The Frankfurt Cathedral is a massive church by the name of St. Bartholomew. It’s also known as the Kaiserdom and has been the site of elections and coronations for the Holy Roman Emperor for centuries. The tower is 95 meters high and can be seen from many parts of Frankfurt. There’s an observation platform about 66 meters up the tower which is supposed to give you great views of Frankfurt. Like other parts of the city the church was damaged during the bombings in World War II and was then reconstructed.
Staufenmauer/Jewish Ghetto Wall
The Staufenmauer is a 5 minute walk from the Frankfurt Cathedral. You head north toward Krönungsweg/Markt, make a left onto Domplatz which turns slightly right and becomes Domstraße. After that you turn right onto Braubachstraße and then left onto Fahrgasse. We actually misunderstood the location of this and somehow bypassed it and by the time I figured it out it was too late to come back.
The Staufenmauer is a piece of the old defensive walls that were built in 1180. It later on also became one of the walls that surrounded the Jewish Ghetto. From the pictures I’ve seen it’s definitely worth its inclusion on this list and I’m bummed we missed it!
The Kleinmarkhalle is a 3 minute walk from Staufenmauer. You head west on Fahrgasse and make a right to stay on Fahrgasse. Then you make a left onto Töngesgasse and finally a left onto Hasengasse.
Frankfurt Tourist Information Römer
The Frankfurt Tourist Information Center is a 4 minute walk from the Kleinmarkthalle. To get here you’d head south on Hasengasse towards An der Kleinmarkthalle and then continue onto Domstraße and turn right onto Braubachstraße. You’ll then see the building on your left.
The Frankfurt Tourist Information Center in Römer is a great central spot. If you’re participating in the daily walking tour operated by Frankfurt on Foot this is where you’d meet too. It was a great spot for us to warm up in and to grab a couple of small souvenirs. If you’re interested in seeing a map of where you’re going it’s a great place to grab one as well. A lot of major points are centered around here so if you’ve only got an hour or two hanging around here is definitely the way to go.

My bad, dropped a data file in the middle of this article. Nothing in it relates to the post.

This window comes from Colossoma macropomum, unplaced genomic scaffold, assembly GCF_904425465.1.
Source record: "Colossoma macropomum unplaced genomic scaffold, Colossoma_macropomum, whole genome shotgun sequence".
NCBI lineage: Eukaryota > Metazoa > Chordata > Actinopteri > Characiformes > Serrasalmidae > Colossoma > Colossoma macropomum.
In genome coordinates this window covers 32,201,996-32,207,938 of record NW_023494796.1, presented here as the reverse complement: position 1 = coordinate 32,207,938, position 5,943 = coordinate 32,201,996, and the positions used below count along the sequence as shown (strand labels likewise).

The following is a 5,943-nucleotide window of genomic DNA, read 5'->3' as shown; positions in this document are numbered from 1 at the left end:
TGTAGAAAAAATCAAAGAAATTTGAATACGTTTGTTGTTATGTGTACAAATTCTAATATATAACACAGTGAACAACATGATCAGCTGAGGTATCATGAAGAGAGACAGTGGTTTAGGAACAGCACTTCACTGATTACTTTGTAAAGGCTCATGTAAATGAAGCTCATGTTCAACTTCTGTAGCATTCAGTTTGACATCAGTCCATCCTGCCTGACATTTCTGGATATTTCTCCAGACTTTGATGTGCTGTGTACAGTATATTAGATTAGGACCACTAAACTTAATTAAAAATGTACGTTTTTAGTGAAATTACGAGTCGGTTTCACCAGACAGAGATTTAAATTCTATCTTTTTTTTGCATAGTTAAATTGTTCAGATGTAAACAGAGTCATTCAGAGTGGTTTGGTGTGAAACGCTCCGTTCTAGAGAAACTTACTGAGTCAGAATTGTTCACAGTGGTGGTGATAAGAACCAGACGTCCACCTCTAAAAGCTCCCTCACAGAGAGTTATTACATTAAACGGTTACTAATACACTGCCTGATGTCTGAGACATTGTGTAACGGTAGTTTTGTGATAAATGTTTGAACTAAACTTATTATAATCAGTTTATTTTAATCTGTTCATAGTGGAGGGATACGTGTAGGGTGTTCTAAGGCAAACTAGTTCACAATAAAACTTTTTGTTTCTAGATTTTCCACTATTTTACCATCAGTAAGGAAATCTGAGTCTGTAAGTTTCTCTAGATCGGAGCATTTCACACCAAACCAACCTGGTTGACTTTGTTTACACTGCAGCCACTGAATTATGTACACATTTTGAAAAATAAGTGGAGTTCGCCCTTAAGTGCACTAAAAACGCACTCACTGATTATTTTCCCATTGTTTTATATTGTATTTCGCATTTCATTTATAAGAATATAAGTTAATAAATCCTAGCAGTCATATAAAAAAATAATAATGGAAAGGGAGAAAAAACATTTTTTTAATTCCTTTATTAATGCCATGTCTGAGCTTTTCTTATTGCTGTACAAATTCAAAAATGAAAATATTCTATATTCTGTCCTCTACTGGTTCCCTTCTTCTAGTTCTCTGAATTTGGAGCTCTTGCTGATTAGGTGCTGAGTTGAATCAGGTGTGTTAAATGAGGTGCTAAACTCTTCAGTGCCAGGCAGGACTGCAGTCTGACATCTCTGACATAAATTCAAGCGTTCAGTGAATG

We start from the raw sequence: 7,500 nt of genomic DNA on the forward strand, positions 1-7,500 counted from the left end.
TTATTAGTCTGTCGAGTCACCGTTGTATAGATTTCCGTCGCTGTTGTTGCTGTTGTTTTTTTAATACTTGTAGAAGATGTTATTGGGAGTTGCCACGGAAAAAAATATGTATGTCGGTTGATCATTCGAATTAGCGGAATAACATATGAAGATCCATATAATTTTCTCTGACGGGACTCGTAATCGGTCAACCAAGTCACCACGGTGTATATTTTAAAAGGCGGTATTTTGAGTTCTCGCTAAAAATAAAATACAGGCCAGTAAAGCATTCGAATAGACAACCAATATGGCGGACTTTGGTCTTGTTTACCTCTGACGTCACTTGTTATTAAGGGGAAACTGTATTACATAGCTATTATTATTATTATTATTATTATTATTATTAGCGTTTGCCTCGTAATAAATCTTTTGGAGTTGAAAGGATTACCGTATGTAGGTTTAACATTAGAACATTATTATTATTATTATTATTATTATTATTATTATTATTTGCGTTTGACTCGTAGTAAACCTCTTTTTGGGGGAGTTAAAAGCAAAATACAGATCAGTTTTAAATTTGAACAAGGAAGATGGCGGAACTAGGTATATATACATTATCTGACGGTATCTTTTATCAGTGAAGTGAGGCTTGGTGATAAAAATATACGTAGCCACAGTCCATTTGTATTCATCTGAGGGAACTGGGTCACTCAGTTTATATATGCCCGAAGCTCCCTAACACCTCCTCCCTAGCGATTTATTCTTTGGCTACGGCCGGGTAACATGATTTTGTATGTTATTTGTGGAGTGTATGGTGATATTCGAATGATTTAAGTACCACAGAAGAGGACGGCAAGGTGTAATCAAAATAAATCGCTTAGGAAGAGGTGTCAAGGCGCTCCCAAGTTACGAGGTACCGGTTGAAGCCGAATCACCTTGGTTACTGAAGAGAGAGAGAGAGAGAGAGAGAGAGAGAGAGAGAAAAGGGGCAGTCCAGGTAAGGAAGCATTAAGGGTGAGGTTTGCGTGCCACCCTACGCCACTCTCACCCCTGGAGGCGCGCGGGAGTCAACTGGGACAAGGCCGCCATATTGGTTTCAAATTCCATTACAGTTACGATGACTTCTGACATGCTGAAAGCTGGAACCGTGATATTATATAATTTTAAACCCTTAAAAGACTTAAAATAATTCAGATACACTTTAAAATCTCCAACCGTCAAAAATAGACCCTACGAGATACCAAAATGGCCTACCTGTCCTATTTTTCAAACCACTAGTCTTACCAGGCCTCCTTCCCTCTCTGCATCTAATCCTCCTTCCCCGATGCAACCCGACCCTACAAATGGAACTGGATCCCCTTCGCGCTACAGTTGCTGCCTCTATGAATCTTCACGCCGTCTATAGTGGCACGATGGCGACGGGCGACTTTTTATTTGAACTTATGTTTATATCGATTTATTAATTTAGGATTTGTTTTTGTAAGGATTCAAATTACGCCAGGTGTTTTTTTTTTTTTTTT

St. Paul’s Church
St. Paul’s Church is located down the street from the tourist center. Like you can’t miss it. In the above picture it’s just on the right hand side of the frame barely cut off.
St. Paul’s Church is a symbol of German democracy. It’s where the first democratic constitution for Germany was created. Like mentioned above on many other buildings, the church was destroyed during the bombings of World War II but because of it’s importance to Germany history it was one of the first buildings to be rebuilt after the war. Today the church is used for symbolic functions and is more celebrated as a historical landmark as opposed to a religious one.
Once you’ve checked out St. Paul’s Church and the Tourist center you’re already in Römerberg!
Römerberg is a historical plaza in the heart of Frankfurt. The plaza has a bunch of cool things for you to check out. One of the highlights is Römer City Hall which is the beige/brown building with three parts to it. It’s also got some other important buildings like St. Nicholas Church, the Historical Museum (see more information in the Got More Time Section) and Haus Wertheym. Like mentioned above, St. Paul’s Church and the Tourist Information Centre is also located around here. It’s also got a fountain and the book burning memorial. There’s some shops around and some places to eat and to the south of the plaza you’ll find the River Main. If you find yourself here in December it’s also where the Frankfurt Christmas Market takes place!
Reaching the main square took us about 2-2.5 hours from the start of our day and we had worked up an appetite so I’d highly recommend stopping in somewhere for food. We had the disadvantage of being here on a Sunday but we found a great bakery/cafe just off the main square where we stopped in for some pastries that were absolutely to die for. If we had been there on any other day we would have stopped for food at the market hall after the Staufenmauer (see above in the walking tour).
Book Burning Memorial
Located right next to the fountain in the center of the square you can find the Book Burning Memorial. It’s been placed there in remembrance of an event that took place in 1933. On May 10, 1933, a large book burning took place in the square. Nazi supporting students burned books which showed a different opinion than the one from the Nazis and books that were written by Jewish authors among others.
Once you look up from the Book Burning Memorial (or really any other part of the square) you’ll see the Old St. Nicholas Church which was built in 1290. While most of Frankfurt sustained heavy damages during the bombings of World War II, Old St. Nicholas Church actually got away with relatively minor damages and is still operational as a church today. It’s got 47 (!) bells that operate.